The attack at Charlie Hebdo – what Commonwealth journalists had to say:
‘When I am not busy becoming a de facto public relations representative for ‘good Muslims’ around the world, I will be forced to think about which countries of the world will now be invaded by a Western military because of the latest tragedy’.
Why did the world ignore Boko Haram’s Baga attacks? As media coverage focused on the Paris terror attacks last week, more than 2000 Nigerians were reported to have been killed by Islamist militants. What makes one massacre more newsworthy than another?
When is expression not free? There is little question that there are restrictions on freedom of expression, even in the countries that pride themselves on being bastions of democracy and free speech.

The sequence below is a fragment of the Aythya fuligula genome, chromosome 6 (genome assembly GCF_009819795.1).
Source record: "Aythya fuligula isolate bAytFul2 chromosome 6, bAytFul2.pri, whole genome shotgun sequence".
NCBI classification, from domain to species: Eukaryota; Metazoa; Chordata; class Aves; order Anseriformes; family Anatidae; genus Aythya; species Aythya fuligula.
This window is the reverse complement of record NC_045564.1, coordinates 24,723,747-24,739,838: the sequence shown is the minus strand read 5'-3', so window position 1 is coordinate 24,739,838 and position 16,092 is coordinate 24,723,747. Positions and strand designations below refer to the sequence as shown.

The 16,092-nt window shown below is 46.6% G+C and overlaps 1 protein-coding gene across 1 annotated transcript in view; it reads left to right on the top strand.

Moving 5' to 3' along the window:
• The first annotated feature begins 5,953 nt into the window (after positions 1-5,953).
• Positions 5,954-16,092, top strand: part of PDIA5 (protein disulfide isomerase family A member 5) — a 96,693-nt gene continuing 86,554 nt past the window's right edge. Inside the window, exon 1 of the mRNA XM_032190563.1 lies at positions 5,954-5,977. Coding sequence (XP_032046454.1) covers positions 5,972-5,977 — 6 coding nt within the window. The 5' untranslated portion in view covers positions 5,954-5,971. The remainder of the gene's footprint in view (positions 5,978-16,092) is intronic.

The reporting differences between the Paris attacks (17 dead) and the Northern Ireland Troubles are stark, but seeing Blair in the chair at Westminster reminds us how politicians still feel they must control the debate.
The Committee to Protect Journalists (CPJ) has stated that one of the greatest threats to press freedom today stems from the lack of justice in hundreds of journalists’ murders. The CPJ report, entitled ‘The Road to Justice: Breaking the Cycle of Impunity in the Killing of Journalists’, was released on 2 November to mark the first UN-recognised International Day to End Impunity. The report found that there has been a near-total worldwide failure to prosecute those who order crimes against journalists. Apart from Bangladesh (see Asia section), Commonwealth countries did not feature prominently in the CPJ’s report on the jailing of journalists for 2014.
Photo credit: Tim / cc